“For many of us, Cypriot banks froze our accounts as a precautionary measure,” says Ekaterina S. Ten years ago, she emigrated from St. Petersburg to Cyprus, and now she has her own restaurant here. The interlocutor allowed to indicate only her name. “The luckiest ones have transferred money to other states, to Bulgaria, for example, and are thinking about leaving.” To get around the blocking of money transfers between the two countries, many are turning to the black market in Telegram. “I am selling 100,000 euros for rubles,” a woman reads messages aloud in the group. “Euros in exchange for rubles, urgently,” another ad says.

After the start of the conflict in Ukraine, a group of people walked along the embankment in solidarity with their homeland. Then the community fell silent. The most popular radio station, RussianWave, continues to play songs by pop artists beloved by Russians, but refuses to comment. Vestnik Kipra, a cultural organization that publishes a newspaper in Russian, has the same approach. The festival of Russian-Cypriot culture, which, like in previous years, was supposed to revive the city, was postponed indefinitely. “It was a shock: until some point we were loved, and now they treat us like a black sheep. And we have the citizenship of Cyprus, and this island is our home,” says Ekaterina.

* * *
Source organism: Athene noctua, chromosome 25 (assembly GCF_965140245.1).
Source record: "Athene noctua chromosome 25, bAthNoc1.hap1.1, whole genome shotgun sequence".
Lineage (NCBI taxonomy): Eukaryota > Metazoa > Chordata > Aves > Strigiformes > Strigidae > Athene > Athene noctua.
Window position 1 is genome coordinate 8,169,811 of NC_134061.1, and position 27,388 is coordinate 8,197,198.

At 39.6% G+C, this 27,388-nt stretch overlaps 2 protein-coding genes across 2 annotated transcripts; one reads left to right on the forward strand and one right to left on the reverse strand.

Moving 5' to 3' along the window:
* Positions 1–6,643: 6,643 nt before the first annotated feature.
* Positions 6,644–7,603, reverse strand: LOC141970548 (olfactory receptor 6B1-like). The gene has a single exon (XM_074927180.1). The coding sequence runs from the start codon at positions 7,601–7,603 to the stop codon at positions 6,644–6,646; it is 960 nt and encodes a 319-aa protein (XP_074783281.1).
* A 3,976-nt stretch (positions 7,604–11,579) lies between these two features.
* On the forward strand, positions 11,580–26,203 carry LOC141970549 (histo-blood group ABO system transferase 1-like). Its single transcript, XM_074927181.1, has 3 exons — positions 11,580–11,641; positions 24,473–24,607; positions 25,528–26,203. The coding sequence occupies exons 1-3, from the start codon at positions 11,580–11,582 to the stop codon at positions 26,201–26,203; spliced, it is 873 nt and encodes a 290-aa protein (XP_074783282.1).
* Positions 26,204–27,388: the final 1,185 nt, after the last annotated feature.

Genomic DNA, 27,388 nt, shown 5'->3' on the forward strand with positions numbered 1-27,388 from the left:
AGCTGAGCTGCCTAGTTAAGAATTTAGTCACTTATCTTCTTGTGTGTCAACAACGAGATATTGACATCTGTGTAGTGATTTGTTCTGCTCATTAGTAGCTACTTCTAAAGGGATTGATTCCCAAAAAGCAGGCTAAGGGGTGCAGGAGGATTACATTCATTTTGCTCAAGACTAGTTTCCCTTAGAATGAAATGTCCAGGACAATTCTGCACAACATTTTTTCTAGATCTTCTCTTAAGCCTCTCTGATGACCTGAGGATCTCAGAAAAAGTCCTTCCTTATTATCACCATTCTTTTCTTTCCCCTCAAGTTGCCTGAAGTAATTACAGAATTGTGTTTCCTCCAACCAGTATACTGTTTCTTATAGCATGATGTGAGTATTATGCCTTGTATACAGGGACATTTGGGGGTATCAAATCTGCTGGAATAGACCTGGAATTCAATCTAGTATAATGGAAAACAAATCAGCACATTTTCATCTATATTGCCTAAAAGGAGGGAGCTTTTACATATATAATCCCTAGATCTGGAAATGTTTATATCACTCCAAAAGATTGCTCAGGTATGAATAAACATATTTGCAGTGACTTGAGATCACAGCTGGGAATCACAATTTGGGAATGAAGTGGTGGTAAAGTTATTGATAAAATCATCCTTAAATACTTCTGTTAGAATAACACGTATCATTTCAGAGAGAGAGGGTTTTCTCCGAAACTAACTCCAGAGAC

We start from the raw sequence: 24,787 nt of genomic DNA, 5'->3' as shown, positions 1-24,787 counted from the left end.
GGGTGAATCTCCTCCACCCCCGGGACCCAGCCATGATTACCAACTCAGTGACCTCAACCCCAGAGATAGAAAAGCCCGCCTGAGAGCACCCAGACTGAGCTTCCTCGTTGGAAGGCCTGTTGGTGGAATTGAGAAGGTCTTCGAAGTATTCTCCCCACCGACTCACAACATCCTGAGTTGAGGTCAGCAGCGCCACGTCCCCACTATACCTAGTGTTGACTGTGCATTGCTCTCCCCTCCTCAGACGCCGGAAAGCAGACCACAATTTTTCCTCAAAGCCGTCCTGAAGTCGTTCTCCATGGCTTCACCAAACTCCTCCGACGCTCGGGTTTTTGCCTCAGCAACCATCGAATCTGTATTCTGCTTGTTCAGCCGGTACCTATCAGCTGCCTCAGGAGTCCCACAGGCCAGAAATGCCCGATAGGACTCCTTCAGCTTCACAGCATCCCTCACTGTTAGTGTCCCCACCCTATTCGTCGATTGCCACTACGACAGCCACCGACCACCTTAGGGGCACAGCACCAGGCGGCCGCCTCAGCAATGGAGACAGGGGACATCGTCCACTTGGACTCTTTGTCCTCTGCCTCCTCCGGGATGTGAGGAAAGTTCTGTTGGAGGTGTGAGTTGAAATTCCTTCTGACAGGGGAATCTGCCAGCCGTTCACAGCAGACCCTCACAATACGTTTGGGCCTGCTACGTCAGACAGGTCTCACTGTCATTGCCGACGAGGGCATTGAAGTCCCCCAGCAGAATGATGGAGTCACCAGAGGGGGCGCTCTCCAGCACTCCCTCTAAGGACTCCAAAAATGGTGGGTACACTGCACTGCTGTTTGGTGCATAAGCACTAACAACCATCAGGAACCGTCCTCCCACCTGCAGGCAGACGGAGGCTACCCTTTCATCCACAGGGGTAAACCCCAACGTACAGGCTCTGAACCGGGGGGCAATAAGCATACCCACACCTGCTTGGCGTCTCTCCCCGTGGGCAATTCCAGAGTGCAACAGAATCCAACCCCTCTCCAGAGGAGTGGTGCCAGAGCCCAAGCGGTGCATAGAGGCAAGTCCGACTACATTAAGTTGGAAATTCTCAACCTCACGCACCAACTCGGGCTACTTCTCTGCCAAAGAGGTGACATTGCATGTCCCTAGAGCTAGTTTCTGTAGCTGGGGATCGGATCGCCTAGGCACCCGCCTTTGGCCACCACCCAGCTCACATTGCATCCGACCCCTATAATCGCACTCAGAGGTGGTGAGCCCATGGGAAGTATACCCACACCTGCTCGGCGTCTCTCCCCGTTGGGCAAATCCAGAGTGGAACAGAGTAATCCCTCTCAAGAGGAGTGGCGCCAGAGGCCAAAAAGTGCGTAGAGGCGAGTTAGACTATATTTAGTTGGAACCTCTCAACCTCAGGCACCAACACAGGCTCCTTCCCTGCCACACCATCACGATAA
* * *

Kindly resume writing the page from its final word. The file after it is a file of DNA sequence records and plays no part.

Many of the black-and-white photographs that are sold among the knick-knacks at the Limassol bazaar tell of Aphrodite Island’s links to Moscow. Faded postcards of young people posing in Red Square show how the influential Cypriot Communist Party, based in Limassol and to this day a second political force, developed cultural exchanges between the two countries. Relations strengthened after the collapse of the USSR: the island fell in love for tax benefits, and when the Bank of Cyprus went bankrupt after the Greek debt crisis, the state encouraged Russian savers to invest their savings in real estate.

However, the “golden passports” played a decisive role. Thanks to a government initiative that was blocked in 2020, citizens who invest more than 2.5 million euros in the island could receive Cypriot citizenship, that is, a European passport for themselves and their families. Almost seven thousand people took part in the program, half of them are Russians.